Senate dismisses transportation chief Molnau
Democrats have long criticized Molnau's dual role in state government, serving simultaneously for the past five years as lieutenant governor and transportation commissioner. They also criticized her management of the transportation department. That criticism intensified after the 35W bridge collapse last summer.
During the Senate debate over her confirmation, Majority Leader Larry Pogemiller, DFL- Minneapolis, said the state's transportation system is crumbling.
"A commissioner is certainly not responsible for everything that happens there, every individual thing, for every bridge that is deteriorating," he said. "But in totality, the commissioner in my judgement is responsible maintaining the public structure that taxpayers have paid for."
The confirmation vote came just three days after the DFL-controlled House and Senate overrode Governor Tim Pawlenty's veto of a $6.6 billion funding package for roads, bridges and mass transit. With new tax revenue on the way, Senate Transportation Committee Chairman Steve Murphy, DFL-Red Wing, described Molnau as the wrong person to be in charge.
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"Today we have the ability and also the duty to move Minnesota forward with a new management team at the department of transportation that will forge a new beginning in the area of transportation for our state," he said.
Senate Republicans stood united in their defense of Molnau. They claimed the move to oust her was motivated more by politics than her job performance. Sen. Dick Day, R-Owatonna said Molnau was hampered by the Legislature and a lack of state funding.
"You can vote to get rid of the transportation commissioner and bring on the next transportation commissioner," he said. "But I'm going to tell you what. She's done one fine job with the money that we've given here. We have shirked our responsibility in transportation up until just a week ago."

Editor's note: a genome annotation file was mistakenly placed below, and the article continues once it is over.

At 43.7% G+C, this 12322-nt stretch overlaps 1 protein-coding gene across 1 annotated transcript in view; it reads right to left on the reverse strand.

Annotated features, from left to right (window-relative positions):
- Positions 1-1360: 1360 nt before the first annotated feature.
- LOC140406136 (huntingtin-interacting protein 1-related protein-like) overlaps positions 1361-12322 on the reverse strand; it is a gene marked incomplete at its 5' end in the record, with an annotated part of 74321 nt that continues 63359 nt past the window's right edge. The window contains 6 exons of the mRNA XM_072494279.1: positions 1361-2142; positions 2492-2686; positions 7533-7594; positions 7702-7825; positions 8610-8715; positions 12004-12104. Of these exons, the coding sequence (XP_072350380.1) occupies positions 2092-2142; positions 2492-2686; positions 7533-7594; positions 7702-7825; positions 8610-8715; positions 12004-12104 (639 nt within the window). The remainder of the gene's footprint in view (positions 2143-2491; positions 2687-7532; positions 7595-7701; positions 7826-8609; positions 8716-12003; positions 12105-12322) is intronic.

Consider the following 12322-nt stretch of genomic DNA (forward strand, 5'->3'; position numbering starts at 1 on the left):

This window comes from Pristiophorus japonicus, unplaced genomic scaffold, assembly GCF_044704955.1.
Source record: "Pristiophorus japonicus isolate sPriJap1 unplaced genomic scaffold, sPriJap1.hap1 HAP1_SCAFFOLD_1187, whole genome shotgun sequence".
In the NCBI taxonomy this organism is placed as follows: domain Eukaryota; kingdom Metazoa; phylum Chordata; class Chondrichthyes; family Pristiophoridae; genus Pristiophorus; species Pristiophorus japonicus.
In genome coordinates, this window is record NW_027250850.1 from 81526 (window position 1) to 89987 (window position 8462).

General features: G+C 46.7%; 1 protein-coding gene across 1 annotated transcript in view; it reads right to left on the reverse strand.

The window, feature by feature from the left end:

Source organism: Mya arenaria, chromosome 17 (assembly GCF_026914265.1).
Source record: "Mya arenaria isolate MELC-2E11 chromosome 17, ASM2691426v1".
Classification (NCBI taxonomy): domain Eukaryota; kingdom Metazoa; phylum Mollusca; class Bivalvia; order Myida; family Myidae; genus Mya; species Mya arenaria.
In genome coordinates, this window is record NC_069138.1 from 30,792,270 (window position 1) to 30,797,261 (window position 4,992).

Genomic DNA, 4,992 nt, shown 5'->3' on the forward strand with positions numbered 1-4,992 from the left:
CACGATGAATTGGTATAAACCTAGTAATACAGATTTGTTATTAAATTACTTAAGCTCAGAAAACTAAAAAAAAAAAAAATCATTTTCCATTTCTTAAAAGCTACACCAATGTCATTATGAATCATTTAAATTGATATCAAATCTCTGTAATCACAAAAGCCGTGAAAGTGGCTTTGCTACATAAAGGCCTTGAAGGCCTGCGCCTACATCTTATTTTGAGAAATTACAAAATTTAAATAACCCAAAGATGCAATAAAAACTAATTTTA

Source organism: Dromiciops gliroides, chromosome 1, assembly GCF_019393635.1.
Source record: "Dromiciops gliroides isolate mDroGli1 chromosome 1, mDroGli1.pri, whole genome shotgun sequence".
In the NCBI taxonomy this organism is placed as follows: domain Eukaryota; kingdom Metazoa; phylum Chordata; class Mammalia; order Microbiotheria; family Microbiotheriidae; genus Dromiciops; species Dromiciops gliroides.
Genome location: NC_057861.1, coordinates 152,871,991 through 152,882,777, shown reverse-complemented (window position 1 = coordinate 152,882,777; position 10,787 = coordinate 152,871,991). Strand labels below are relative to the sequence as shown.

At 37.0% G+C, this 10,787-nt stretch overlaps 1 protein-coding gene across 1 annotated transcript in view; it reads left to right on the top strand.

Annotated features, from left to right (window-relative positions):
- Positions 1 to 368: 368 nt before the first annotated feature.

Supporters also insisted that Molnau was able to balance her state duties. Sen. Betsy Wergin, R- Princeton, said Molnau saved the state money by only claiming her lieutenant governor salary.
"This is a lady that in her capacity, in her ability, and I mean strong ability to do two jobs at one time, has saved this state in wages alone a half a million dollars," she said. "And you know what we're doing to someone who did that? We're firing her, and it's wrong. She doesn't deserve it."
After the vote, Carol Molnau issued a written statement in which she said that serving as transportation commissioner had been one of the best experiences of her life. She also added that she was proud of the agency's accomplishments. A agency official said Molnau would not have further comment.
Gov. Pawlenty also had little to say about the confirmation vote. During a news conference to discuss the budget deficit, Pawlenty told reporters that many positives things happened during Molnau's time as commissioner.
"The Senate exercised their prerogative today," he said. "I'm disappointed that they chose to do that rather than to work in a [bi-]partisan manner, but that's within their prerogative. And now we'll move ahead."
Pawlenty named Bob McFarlin, who served as Molnau's assistant, as acting transportation chief. He said he'll name a new commissioner within the next few weeks.
Pawlenty has been down this road before. In 2004, the Senate ousted his first education commissioner, Cheri Yecke. Two months later, Pawlenty picked Republican Rep. Alice Seagren to fill the vacancy.